FROM THE DISTRICT COURT OF LINCOLN COUNTY Daniel A. Bryant,
H. Balderas, Attorney General Benjamin L. Lammons, Assistant
Attorney General Santa Fe, NM for Appellee
Bennett J. Baur, Chief Public Defender Nina Lalevic,
Assistant Appellate Defender Santa Fe, NM for Appellant
P. DUFFY, JUDGE.
Child appeals his conviction for violating NMSA 1978, Section
30-20-13(D) (1981), which criminalizes willful interference
with the educational process by threatening to commit any act
that would disrupt the lawful mission, processes, procedures
or functions of the school, arguing that the evidence is
insufficient to sustain his conviction and that the statute,
as applied to his speech in this case, violated his First
Amendment rights. Because the record demonstrates that the
mens rea element of this offense was evaluated under an
incorrect general intent standard, we reverse and remand for
a new trial.
Child, age fourteen, and J.E., age eleven, were students at
Capitan Middle School and High School. The school followed a
four-day school week, and during the school bus ride home for
the weekend on a Thursday afternoon, J.E. sat across the
aisle from Child. J.E. saw that Child had a camera and asked
Child to take his picture; Child did so. J.E. asked Child why
he brought his camera to school, and Child responded,
"I'm making a kill list."
J.E. was bothered by the statement and moved to a different
seat. The next morning, he told his mother what had happened,
and when school reconvened the following Monday morning, J.E.
arrived at 7:15 a.m. and told the school principal, Patti
Nesbitt, what Child had said on the bus. Ms. Nesbitt informed
the school counselor, Theresa Kennedy, and the two of them
spoke with Child that morning. Ms. Nesbitt informed Child
that school officials had received a report about his
"hit list"; Child corrected her and said that it
was a "kill list."
Child did not bring a weapon to school on Monday and when Ms.
Nesbitt searched his camera, laptop, and Kindle, she
discovered only four photos, all people Child stated were his
friends. The photos did not include a photo of J.E. Ms.
Nesbitt contacted Defendant's grandmother and Ms. Kennedy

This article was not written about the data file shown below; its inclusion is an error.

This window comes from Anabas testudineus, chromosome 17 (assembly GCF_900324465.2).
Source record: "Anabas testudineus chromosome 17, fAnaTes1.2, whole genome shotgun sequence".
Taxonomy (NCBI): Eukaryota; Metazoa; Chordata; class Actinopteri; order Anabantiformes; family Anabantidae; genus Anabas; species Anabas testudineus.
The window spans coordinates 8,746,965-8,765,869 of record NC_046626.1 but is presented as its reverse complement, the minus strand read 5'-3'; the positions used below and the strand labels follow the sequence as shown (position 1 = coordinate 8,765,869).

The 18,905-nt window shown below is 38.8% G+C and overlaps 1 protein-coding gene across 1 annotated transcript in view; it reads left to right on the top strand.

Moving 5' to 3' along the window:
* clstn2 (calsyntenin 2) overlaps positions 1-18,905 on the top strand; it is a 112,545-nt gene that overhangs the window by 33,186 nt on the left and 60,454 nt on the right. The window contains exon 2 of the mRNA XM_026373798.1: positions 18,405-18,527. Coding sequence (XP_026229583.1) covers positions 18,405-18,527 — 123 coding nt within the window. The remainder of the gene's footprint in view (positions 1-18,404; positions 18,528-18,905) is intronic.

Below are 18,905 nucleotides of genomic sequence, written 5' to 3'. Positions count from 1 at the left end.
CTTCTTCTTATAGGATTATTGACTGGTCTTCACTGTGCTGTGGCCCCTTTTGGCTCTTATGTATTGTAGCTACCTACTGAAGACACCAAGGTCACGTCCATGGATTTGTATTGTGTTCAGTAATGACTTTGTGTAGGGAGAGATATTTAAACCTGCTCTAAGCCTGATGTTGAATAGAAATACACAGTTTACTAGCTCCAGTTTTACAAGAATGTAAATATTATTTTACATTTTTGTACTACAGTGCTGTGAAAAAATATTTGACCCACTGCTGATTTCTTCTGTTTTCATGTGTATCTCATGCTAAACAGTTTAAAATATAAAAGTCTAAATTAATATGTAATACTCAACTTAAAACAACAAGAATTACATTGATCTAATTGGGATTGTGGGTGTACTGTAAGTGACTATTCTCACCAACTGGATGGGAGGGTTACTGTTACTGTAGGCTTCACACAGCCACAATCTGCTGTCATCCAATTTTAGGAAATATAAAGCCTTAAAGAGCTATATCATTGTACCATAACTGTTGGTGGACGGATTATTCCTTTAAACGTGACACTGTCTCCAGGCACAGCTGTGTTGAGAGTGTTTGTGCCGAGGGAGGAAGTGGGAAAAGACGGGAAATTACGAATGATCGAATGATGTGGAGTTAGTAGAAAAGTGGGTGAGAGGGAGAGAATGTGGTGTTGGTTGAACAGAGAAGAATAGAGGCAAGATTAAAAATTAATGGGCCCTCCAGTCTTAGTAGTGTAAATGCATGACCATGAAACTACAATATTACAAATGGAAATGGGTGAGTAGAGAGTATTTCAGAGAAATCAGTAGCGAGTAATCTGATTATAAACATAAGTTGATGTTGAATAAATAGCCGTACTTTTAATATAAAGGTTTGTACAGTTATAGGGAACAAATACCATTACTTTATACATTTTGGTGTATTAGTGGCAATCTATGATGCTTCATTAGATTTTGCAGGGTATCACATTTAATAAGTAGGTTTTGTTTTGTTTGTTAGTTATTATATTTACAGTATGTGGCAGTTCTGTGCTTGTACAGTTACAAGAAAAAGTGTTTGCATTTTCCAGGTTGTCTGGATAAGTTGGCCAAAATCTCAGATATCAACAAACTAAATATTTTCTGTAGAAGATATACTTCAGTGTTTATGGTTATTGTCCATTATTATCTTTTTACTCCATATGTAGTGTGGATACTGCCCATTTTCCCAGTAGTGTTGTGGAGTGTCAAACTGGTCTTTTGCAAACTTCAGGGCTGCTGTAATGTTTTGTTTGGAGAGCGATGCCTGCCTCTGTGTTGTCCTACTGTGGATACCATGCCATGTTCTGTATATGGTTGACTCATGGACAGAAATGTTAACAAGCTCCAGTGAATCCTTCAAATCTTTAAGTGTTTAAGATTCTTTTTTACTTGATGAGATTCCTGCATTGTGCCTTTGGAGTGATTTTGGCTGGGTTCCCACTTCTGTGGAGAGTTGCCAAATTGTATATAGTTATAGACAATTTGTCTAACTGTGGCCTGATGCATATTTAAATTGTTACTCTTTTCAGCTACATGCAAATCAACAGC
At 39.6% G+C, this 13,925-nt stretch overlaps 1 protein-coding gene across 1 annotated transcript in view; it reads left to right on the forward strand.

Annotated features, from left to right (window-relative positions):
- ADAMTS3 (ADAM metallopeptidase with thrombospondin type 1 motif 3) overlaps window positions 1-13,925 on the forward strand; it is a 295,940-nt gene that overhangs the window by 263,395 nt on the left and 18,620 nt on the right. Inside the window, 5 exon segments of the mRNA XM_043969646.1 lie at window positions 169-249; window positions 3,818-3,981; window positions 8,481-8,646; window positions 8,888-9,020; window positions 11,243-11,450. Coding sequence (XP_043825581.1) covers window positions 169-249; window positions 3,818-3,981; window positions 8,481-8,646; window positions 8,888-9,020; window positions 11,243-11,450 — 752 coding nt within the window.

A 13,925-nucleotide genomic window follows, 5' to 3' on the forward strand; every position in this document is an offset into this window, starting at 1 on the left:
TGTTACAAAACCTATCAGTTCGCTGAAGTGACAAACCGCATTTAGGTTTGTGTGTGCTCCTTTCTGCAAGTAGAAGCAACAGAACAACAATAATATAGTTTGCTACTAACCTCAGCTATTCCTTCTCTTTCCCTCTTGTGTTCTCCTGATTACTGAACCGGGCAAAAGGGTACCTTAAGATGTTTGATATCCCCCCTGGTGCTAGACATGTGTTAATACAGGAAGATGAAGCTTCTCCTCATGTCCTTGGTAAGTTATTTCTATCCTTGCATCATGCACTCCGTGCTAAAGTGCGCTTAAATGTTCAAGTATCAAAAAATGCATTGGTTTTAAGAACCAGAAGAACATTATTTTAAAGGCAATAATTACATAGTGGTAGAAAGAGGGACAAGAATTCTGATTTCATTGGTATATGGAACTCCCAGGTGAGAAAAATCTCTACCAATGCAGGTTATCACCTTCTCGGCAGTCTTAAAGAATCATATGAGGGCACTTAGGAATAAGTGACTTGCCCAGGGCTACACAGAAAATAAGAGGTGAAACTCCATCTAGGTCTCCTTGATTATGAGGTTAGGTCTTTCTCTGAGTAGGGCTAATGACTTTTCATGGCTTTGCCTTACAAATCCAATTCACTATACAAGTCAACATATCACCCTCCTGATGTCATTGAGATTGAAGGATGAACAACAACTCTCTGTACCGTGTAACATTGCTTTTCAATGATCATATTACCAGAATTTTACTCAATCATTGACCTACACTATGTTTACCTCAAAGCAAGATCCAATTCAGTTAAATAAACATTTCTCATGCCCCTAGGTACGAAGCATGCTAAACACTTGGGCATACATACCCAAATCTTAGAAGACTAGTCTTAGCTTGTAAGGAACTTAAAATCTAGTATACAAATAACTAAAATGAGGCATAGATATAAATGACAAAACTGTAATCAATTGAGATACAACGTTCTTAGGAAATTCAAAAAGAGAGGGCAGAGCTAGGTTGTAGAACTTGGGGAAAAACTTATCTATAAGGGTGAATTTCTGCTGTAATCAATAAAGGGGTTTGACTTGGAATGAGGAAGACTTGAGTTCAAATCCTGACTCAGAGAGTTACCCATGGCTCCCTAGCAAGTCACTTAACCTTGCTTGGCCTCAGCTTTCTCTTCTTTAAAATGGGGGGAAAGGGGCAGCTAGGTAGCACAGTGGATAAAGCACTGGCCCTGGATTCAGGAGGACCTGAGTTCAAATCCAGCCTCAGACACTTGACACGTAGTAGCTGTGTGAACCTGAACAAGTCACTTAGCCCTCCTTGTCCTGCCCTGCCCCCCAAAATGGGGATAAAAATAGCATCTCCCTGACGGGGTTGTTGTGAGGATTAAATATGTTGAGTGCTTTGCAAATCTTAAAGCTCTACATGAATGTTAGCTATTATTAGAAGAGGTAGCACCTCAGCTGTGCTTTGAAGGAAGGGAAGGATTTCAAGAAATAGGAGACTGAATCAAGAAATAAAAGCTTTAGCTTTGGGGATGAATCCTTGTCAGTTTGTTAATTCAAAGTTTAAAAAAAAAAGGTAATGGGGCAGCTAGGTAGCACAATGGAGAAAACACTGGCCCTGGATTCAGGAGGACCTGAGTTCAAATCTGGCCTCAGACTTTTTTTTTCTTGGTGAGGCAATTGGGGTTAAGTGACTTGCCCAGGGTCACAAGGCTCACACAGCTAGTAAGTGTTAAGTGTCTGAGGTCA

called the police. Ms. Nesbitt further testified that the
police investigation took about four hours, which interfered
with her normal duties.
On January 31, 2018, the State filed a petition alleging that
Child was a delinquent child and asserted two counts against
him-Count 1 for attempt to commit aggravated assault with
intent to commit a violent felony, contrary to NMSA 1978,
Section 30-3-3 (1977) ("Assault with intent to commit a
violent felony consists of any person assaulting another with
intent to kill or commit any murder[.]"), and Count 2
for violation of the school interference statute, contrary to
Section 30-20-13(D). One day before trial, the State
dismissed Count 1, concluding that it did not have sufficient
evidence to prove that charge, and the parties proceeded with
a bench trial on Count 2. The State called four witnesses:
J.E., Ms. Nesbitt, Ms. Kennedy, and the police chief who
participated in the investigation on the date of the
incident. The defense called no witnesses. The district court
found that Child had committed the delinquent act of
violating Section 3 0-20-13(D) and sentenced him to two
Although Defendant challenges the sufficiency of the evidence
to support his conviction, his argument fundamentally
challenges whether the evidence in this case constitutes the
charged offense. See State v. Barragan,
2001-NMCA-086, ¶ 24, 131 N.M. 281, 34 P.3d 1157
("Although framed as a challenge to the sufficiency of
evidence, [the defendant's argument requires us to engage
in statutory interpretation to determine whether the facts of
this case, when viewed in the light most favorable to the
verdict, are legally sufficient to sustain a
conviction[.]"), overruled on other grounds by State
v. Tollardo, 2012-NMSC-008, ¶ 37 n.6, 275 P.3d 110.
The parties disagree on the standard required for conviction
under Section 30-20-13(D), including what intent is required
and whether the statute itself is unconstitutional as applied
in this case because it criminally punishes speech. Thus, in
order to evaluate the sufficiency of the evidence to support
Child's conviction, we must first evaluate the statutory
standard required to sustain a conviction. "Interpreting
the relevant statute is a question of law, which we review
de novo." State v. Herbstman, 1999- NMCA-014,
¶ 16, 126 N.M. 683, 974 P.2d 177. "After reviewing
the statutory standard, we apply a substantial evidence
standard to review the sufficiency of the evidence at
trial." State v. Chavez, 2009-NMSC-035, ¶
11, 146 N.M. 434, 211 P.3d 891.
The Legislature enacted Section 30-20-13 in 1970, a time when
states across the country were adopting similar statutory
provisions in response to organized disturbances on college
campuses. See In re Jason W.,837 A.2d 168, 172-73
(Md. 2003) ("The broadening and focused application of
trespass, disorderly conduct, or school disturbance laws was
then a national phenomenon."); id. at 173
("The focus in 1970 ... was on riots and organized
demonstrations and disturbances that actually impeded the
schools from carrying out their administrative and
educational functions."); see also Sheldon R.
Shapiro, Annotation, Participation of Student in
Demonstration on or Near Campus as Warranting Imposition of
Criminal Liability for Breach of Peace, Disorderly Conduct,
Trespass, Unlawful Assembly, or Similar Offense, 32
A.L.R. 3d 551 (1970). The statute originally focused on
interference occurring in or at public buildings. See
State v. Silva,1974-NMCA-072, ¶¶ 2-3, 86 N.M.
543, 525 P.2d 903 (addressing the constitutionality of a
prior version of Section 30-20-13(C) ...